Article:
When I worked as a dealer, we employed a GPS service simply to monitor our own techs activities and time spent on the job (and elsewhere, unfortunately). Within a few short days, we discovered benefits we never even thought of. The very week we installed the beacons in our service vehicles, an irate customer called in to complain about the charges for a service call. He said the tech was only there for 30 minutes yet we charged him for 90 minutes. I looked at the GPS web site and saw that the tech was actually at this customer's location for almost two hours. We were able to use this information to work out a reasonable solution with the customer.
Another time one of our techs was involved in an auto accident. The other driver claimed that our man was driving at a high rate of speed and caused the accident. We were able to use the GPS data to provide the insurance company with tangible proof that at the exact time and location of the accident, our driver was going 25 miles per hour.
On the flip side, we also went from averaging four services calls per tech per day to six calls per day (a 50 percent productivity increase for our service techs!). I am of the firm opinion that just based on the fact that people knew we could track them, they drove more cautiously and spent more time on the job and less time doing something else. As I said, once you have used it, it is a very difficult thing to ever do without.
Interested? Don't rush too fast. Like I noted earlier, there are only a very few companies who have really invested time and money to figure out exactly how to make this work for our industry. This being a business column and not an advertisement, I'm not going to even name who's good and who's not so good. But I suggest you look into it, and find out what your customers' present and future needs might include. I assure you that some of your competitors are already on top of it and have or will take away some of your customers by offering added value bundled services. Make sure that the GPS technology provider can provide a good platform. The platform you buy into is what makes or breaks the business model - your customers won't be happy if the platform isn't easy to use and no one will be happy if the system doesn't have consistent uptime.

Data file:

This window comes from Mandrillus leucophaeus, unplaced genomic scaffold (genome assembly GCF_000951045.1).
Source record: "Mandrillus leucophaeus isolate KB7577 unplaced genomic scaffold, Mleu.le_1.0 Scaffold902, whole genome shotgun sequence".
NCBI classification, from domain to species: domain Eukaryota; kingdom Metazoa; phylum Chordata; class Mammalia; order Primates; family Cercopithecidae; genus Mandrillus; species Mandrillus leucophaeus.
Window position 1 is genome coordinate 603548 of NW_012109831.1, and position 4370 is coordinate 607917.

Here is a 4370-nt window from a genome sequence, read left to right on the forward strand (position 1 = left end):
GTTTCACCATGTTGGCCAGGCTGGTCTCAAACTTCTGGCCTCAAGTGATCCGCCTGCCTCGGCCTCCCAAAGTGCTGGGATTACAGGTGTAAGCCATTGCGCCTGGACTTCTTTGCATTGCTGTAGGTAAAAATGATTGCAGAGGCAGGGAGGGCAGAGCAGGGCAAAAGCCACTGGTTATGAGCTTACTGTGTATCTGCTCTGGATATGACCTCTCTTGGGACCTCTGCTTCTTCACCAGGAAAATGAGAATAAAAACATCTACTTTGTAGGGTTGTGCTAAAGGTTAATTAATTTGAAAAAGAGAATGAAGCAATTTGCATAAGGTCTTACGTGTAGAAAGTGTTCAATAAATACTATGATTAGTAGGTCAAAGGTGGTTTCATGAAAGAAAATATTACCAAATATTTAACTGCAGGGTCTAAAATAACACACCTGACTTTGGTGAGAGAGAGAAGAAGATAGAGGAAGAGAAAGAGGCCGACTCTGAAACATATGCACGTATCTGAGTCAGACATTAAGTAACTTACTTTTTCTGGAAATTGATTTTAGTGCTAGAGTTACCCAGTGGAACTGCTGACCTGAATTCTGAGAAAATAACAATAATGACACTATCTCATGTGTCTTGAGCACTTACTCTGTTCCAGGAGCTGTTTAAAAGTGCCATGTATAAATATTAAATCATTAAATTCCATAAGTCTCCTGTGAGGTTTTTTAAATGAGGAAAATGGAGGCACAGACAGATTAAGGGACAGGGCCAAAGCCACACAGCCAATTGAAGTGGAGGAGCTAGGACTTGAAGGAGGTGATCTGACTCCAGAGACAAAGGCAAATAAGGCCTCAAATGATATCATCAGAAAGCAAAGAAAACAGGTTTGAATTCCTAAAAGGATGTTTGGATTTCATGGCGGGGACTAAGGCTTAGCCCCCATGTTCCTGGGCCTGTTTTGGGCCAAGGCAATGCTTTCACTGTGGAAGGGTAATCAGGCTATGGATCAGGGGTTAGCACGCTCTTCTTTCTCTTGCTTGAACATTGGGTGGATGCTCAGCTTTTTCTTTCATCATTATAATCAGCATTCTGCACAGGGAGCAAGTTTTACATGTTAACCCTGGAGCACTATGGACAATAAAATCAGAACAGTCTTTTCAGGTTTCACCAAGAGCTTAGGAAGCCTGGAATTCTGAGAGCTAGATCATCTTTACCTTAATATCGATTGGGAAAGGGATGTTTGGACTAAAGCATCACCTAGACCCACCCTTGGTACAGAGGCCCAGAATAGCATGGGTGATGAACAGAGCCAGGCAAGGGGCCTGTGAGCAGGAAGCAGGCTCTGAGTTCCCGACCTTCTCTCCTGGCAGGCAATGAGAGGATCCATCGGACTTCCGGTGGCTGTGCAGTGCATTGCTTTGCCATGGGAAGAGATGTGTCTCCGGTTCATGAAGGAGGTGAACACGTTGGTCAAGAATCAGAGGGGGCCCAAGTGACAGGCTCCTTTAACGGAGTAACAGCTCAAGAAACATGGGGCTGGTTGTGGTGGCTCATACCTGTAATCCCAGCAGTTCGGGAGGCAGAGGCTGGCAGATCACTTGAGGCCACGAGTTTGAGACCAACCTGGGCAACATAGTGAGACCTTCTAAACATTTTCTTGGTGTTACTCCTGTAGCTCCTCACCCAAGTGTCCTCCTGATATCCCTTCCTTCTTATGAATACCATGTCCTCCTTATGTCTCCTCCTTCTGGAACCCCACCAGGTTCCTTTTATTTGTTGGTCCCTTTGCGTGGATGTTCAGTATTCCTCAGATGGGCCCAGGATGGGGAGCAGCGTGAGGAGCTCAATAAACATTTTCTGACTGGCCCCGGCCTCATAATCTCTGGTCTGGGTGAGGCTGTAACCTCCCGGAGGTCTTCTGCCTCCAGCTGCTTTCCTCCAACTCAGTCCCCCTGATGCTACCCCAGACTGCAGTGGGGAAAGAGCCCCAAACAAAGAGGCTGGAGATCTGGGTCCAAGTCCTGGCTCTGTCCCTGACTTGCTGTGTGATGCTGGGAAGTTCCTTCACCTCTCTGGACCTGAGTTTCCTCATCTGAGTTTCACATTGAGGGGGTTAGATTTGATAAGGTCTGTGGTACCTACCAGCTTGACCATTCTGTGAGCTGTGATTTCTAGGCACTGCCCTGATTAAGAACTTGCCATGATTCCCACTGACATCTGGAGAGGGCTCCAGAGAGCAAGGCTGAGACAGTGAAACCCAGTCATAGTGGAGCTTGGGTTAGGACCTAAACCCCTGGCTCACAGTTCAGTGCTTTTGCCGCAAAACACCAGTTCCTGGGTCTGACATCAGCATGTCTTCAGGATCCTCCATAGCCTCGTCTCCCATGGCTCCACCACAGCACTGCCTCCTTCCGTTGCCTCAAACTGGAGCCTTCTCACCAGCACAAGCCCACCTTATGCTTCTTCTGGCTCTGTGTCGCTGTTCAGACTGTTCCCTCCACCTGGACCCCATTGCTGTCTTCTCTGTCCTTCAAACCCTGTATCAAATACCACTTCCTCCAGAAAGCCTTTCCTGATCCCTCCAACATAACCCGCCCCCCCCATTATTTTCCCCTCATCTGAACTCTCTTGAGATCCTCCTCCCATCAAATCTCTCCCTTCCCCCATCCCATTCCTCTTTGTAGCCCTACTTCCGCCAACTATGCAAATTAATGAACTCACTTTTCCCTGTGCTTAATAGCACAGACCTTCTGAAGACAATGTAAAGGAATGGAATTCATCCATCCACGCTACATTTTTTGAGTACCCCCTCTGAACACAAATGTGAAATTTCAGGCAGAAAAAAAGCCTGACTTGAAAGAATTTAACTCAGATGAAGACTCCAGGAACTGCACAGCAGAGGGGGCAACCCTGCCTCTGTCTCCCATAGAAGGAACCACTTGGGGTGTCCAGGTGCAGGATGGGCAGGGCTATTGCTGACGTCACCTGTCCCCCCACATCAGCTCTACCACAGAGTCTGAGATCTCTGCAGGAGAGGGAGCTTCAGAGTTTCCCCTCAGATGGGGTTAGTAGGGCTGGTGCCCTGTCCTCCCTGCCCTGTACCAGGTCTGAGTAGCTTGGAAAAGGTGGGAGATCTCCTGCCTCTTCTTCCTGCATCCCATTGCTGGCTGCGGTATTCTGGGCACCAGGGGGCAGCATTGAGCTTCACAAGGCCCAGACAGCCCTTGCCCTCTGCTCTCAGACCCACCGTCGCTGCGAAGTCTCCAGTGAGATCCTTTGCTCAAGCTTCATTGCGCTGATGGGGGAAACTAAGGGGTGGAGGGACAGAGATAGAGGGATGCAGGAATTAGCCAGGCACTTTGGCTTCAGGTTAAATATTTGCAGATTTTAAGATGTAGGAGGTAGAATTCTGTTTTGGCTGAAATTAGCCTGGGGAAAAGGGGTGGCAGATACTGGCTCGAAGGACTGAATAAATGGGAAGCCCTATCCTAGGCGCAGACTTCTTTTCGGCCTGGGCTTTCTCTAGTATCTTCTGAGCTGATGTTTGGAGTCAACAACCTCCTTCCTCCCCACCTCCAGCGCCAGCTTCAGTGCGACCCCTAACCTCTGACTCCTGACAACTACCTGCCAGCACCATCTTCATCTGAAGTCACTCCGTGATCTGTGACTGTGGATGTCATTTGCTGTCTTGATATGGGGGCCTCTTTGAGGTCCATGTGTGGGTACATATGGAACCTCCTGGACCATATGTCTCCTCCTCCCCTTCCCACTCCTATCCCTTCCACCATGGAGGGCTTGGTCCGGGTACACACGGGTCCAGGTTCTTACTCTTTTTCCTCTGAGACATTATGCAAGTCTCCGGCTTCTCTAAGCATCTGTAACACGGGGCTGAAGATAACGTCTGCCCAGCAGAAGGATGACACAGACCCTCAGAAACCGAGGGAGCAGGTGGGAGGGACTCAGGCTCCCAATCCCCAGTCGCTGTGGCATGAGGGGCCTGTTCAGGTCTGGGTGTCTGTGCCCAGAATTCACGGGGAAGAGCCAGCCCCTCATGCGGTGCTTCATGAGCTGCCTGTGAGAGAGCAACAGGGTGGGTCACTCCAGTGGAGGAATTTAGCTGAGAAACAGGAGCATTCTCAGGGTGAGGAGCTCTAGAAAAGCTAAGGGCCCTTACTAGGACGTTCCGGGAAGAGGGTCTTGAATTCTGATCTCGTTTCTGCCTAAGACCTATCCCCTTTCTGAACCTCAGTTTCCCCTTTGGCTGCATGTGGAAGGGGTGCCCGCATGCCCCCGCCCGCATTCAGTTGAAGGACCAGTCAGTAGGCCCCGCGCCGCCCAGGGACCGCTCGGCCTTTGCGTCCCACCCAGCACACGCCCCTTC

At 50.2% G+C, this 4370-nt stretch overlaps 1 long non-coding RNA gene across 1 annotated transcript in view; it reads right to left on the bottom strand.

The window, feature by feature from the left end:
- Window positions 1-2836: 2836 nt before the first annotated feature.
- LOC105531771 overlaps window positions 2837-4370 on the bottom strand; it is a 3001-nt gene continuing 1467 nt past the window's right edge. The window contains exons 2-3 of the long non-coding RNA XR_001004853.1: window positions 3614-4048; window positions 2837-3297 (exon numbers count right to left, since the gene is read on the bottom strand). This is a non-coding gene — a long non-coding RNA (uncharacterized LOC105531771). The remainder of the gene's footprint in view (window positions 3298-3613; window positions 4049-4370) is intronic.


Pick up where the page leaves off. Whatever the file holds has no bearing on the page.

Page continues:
If you use a third party central, call them and ask them if they are already set up for GPS monitoring. They most likely are and you can ask them who they use and then dig in to research the company and to see how this might work for you. If you have your own central or attend association meetings, ask your colleagues if they use GPS and how it's working for them. The technology, which has military origins, works brilliantly, and has finally reached the point where it is extremely reliable, affordable, and -- unlike many other services we provide -- requires little if any subsidization. Many alarm dealers are reaping the benefits of this valuable revenue enhancing business, and I want to let you know this is a great thing to consider to help grow your business and keep more of your customers for the long term.
About the author: Bob Harris is managing director for The Attrition Busters. With over 30 years in the alarm industry, he provides seminars, business consulting, and workshops to help great companies become even better. Bob can be reached at (818) 730-4690 or by email at firstname.lastname@example.org. Learn more about The Attrition Busters at www.attritionbusters.com.